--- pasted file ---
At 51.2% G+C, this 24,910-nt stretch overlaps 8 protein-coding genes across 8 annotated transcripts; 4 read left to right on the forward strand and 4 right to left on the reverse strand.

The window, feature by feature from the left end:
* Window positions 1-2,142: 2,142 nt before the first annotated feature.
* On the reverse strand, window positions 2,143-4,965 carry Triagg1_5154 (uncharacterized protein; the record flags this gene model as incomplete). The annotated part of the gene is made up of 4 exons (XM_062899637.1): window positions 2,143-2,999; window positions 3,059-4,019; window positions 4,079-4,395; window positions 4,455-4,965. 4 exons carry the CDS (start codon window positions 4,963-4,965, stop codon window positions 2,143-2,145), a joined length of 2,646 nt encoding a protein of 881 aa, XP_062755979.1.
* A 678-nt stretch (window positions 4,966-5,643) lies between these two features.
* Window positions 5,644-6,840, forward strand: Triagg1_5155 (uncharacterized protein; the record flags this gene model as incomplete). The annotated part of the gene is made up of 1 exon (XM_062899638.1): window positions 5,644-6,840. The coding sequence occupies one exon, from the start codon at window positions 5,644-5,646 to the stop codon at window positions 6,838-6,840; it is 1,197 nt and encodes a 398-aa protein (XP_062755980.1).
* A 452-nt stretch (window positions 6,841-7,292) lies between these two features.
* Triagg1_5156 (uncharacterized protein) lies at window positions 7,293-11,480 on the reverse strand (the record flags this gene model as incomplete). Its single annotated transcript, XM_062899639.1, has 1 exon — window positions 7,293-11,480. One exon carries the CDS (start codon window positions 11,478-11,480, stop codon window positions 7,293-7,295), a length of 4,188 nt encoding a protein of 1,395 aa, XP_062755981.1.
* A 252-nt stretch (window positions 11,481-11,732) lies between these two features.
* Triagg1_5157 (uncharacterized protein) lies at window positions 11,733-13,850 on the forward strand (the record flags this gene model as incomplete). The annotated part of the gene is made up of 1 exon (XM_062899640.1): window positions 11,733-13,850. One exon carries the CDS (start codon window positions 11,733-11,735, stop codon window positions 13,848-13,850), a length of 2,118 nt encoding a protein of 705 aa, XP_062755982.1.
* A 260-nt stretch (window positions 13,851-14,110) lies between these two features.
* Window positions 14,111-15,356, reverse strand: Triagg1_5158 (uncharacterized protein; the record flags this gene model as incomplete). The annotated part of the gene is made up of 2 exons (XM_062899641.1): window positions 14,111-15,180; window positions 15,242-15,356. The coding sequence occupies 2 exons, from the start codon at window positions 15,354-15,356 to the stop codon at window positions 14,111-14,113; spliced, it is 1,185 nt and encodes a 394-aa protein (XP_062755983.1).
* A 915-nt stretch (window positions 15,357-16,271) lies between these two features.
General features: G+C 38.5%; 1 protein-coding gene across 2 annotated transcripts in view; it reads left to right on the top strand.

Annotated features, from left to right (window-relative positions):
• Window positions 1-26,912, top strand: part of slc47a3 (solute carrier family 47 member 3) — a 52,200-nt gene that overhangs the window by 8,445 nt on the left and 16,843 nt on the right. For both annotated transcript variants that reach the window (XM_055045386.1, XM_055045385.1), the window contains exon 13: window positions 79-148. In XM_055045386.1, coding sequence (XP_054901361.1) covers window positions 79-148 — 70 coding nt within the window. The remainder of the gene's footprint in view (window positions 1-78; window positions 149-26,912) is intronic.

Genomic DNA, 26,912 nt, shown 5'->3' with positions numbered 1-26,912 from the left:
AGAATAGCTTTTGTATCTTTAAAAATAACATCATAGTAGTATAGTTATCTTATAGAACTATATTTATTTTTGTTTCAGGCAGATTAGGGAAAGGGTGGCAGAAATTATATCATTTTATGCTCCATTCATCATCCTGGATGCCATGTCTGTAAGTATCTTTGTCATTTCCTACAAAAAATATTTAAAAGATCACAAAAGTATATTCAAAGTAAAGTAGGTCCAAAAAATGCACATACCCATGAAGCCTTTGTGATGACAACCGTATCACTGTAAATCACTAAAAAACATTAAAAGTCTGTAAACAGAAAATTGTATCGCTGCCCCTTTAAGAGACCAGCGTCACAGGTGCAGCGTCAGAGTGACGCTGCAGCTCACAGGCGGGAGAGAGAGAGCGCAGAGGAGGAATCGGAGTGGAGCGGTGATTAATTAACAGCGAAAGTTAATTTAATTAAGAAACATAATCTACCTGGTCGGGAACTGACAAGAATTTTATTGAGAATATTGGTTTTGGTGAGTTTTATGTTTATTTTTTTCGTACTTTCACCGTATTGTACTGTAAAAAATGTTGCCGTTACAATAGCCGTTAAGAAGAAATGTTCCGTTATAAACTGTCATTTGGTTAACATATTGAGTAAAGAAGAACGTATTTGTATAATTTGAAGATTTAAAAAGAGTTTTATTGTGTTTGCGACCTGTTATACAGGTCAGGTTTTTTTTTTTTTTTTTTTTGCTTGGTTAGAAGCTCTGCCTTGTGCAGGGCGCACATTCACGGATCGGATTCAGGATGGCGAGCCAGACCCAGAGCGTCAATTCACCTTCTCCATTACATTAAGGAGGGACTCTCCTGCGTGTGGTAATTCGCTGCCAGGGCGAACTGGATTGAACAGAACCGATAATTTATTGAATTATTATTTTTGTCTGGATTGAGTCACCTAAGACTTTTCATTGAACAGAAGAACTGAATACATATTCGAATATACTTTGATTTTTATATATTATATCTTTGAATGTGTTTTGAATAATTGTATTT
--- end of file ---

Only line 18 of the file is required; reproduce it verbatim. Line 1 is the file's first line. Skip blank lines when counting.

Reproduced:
AGAATAGCTTTTGTATCTTTAAAAATAACATCATAGTAGTATAGTTATCTTATAGAACTATATTTATTTTTGTTTCAGGCAGATTAGGGAAAGGGTGGCAGAAATTATATCATTTTATGCTCCATTCATCATCCTGGATGCCATGTCTGTAAGTATCTTTGTCATTTCCTACAAAAAATATTTAAAAGATCACAAAAGTATATTCAAAGTAAAGTAGGTCCAAAAAATGCACATACCCATGAAGCCTTTGTGATGACAACCGTATCACTGTAAATCACTAAAAAACATTAAAAGTCTGTAAACAGAAAATTGTATCGCTGCCCCTTTAAGAGACCAGCGTCACAGGTGCAGCGTCAGAGTGACGCTGCAGCTCACAGGCGGGAGAGAGAGAGCGCAGAGGAGGAATCGGAGTGGAGCGGTGATTAATTAACAGCGAAAGTTAATTTAATTAAGAAACATAATCTACCTGGTCGGGAACTGACAAGAATTTTATTGAGAATATTGGTTTTGGTGAGTTTTATGTTTATTTTTTTCGTACTTTCACCGTATTGTACTGTAAAAAATGTTGCCGTTACAATAGCCGTTAAGAAGAAATGTTCCGTTATAAACTGTCATTTGGTTAACATATTGAGTAAAGAAGAACGTATTTGTATAATTTGAAGATTTAAAAAGAGTTTTATTGTGTTTGCGACCTGTTATACAGGTCAGGTTTTTTTTTTTTTTTTTTTTGCTTGGTTAGAAGCTCTGCCTTGTGCAGGGCGCACATTCACGGATCGGATTCAGGATGGCGAGCCAGACCCAGAGCGTCAATTCACCTTCTCCATTACATTAAGGAGGGACTCTCCTGCGTGTGGTAATTCGCTGCCAGGGCGAACTGGATTGAACAGAACCGATAATTTATTGAATTATTATTTTTGTCTGGATTGAGTCACCTAAGACTTTTCATTGAACAGAAGAACTGAATACATATTCGAATATACTTTGATTTTTATATATTATATCTTTGAATGTGTTTTGAATAATTGTATTT